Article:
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IBM's new iDataPlex challenges traditional server formats

IBM has added a new range of hardware to its System X family under the "Internet-Scale computing" banner; the iDataplex is geared towards Web 2.0 companies but will certainly be useful for firms looking to cut costs.

The iDataplex system takes a radical step and rather than just downsizing the 1U format servers, it came up a whole new ecosystem of low power, high performance servers destined to equipped the booming cloud computing market.

IBM allows customers to choose from 22 different motherboard designs with an overwhelming number of combinations (memory, microprocessor, PCI slot, memory and storage options).

Big Blue Claims that the iDataplex will use 40 percent less power than a similar server configuration from other brands thanks to some smart designs; the iDataplex for example is not only smaller than the 1U pizza box but has had excess flab cut out (see photo).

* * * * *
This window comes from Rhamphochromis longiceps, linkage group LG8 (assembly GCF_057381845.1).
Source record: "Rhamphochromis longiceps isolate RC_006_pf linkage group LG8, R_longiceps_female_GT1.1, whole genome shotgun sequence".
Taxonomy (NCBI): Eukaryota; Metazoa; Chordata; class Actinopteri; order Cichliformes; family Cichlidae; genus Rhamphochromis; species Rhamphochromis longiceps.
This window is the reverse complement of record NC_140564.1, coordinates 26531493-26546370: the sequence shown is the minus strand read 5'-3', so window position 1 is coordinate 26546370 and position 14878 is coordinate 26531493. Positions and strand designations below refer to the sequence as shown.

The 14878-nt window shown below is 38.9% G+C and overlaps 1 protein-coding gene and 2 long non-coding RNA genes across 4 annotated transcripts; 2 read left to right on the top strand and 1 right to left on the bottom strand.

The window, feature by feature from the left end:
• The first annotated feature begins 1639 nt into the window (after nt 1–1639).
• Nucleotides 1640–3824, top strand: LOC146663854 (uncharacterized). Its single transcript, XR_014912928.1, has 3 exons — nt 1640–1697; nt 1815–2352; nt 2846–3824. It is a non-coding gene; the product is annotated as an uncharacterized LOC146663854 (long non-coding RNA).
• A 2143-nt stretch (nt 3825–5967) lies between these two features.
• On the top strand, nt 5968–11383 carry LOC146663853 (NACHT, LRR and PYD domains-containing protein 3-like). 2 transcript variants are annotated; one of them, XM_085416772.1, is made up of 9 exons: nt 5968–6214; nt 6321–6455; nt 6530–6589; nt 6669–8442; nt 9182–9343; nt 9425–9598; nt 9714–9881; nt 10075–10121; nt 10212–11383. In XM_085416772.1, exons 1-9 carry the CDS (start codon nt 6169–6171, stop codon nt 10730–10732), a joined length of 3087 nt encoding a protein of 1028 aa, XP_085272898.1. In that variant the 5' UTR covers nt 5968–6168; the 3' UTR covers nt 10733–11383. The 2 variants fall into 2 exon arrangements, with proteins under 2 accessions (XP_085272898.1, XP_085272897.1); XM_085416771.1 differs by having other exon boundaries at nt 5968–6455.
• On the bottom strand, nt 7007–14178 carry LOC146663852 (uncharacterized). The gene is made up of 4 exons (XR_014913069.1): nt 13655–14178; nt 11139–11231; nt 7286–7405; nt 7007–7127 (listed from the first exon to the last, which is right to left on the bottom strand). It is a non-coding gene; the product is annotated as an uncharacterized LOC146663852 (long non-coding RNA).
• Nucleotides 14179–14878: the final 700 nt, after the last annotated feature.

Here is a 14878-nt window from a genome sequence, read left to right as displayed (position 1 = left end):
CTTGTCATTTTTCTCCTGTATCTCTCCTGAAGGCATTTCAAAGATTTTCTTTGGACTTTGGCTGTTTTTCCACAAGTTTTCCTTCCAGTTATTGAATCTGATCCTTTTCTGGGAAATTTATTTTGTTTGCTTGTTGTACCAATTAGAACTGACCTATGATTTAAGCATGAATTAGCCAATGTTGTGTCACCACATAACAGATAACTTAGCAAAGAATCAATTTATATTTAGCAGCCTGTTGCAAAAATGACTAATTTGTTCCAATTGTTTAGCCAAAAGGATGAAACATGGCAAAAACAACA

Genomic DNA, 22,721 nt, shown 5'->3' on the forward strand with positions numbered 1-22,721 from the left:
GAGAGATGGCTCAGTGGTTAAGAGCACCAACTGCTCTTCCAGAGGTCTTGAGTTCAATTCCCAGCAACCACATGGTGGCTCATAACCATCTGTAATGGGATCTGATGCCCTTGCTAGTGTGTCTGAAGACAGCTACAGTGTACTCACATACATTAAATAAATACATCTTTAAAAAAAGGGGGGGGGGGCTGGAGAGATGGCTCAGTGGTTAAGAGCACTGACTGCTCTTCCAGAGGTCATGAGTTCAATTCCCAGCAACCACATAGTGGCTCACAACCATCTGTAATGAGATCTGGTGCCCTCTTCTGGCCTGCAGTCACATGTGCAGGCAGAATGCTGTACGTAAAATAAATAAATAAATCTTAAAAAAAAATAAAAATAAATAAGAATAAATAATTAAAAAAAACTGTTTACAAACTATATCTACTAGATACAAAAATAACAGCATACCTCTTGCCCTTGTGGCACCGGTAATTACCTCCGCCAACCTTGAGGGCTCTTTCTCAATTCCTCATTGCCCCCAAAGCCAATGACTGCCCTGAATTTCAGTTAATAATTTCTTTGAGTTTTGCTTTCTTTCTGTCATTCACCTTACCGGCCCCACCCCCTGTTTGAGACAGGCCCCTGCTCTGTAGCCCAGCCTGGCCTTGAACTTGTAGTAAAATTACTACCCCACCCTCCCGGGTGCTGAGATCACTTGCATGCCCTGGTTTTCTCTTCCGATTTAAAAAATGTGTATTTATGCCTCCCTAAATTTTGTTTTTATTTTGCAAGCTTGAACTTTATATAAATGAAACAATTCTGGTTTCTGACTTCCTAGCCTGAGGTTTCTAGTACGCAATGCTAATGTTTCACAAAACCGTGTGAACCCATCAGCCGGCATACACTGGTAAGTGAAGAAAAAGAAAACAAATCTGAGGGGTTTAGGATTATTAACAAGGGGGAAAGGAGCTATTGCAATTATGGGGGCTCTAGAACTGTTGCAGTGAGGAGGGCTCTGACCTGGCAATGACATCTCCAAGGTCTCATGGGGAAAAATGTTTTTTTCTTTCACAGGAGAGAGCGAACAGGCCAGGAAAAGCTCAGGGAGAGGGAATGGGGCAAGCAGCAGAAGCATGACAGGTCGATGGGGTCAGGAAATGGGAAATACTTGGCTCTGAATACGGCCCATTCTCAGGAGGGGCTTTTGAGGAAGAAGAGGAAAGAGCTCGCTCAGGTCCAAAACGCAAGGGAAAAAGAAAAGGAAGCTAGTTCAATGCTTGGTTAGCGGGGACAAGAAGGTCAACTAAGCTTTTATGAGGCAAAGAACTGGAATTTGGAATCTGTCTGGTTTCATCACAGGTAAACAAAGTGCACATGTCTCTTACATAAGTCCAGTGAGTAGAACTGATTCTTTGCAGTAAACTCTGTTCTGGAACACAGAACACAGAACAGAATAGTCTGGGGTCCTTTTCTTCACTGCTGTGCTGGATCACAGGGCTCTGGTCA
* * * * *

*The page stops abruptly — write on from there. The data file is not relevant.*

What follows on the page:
The server design also allows it to be more efficiently cooled: IBM mentions that an iDataplex rack containing up to 100u of servers, chassis, switches, power distribution units, management appliances and heat exchangers can be fitted with a liquid cooled wall on the back of the system, cutting the need of expensive air conditioning.

Yahoo and the Texas Tech University are amongst the first IBM iDataplex customers; the server will initially come with Intel Xeon processors and may house AMD and IBM's own PowerPC processors if there's demand for them.

The iDataplex will be on sale in the North American in June and worldwide by the end of the year.

Désiré has been musing and writing about technology during a career spanning four decades. He dabbled in website building and web hosting when DHTML and frames were en vogue and started writing about the impact of technology on society just before the start of the Y2K hysteria at the turn of the last millennium. Following an eight-year stint at where he discovered the joys of global tech-fests, Désiré now heads up TechRadar Pro. Previously he was a freelance technology journalist at Incisive Media, Breakthrough Publishing and Vnunet, and Business Magazine. He also launched and hosted the first Tech Radio Show on Radio Plus.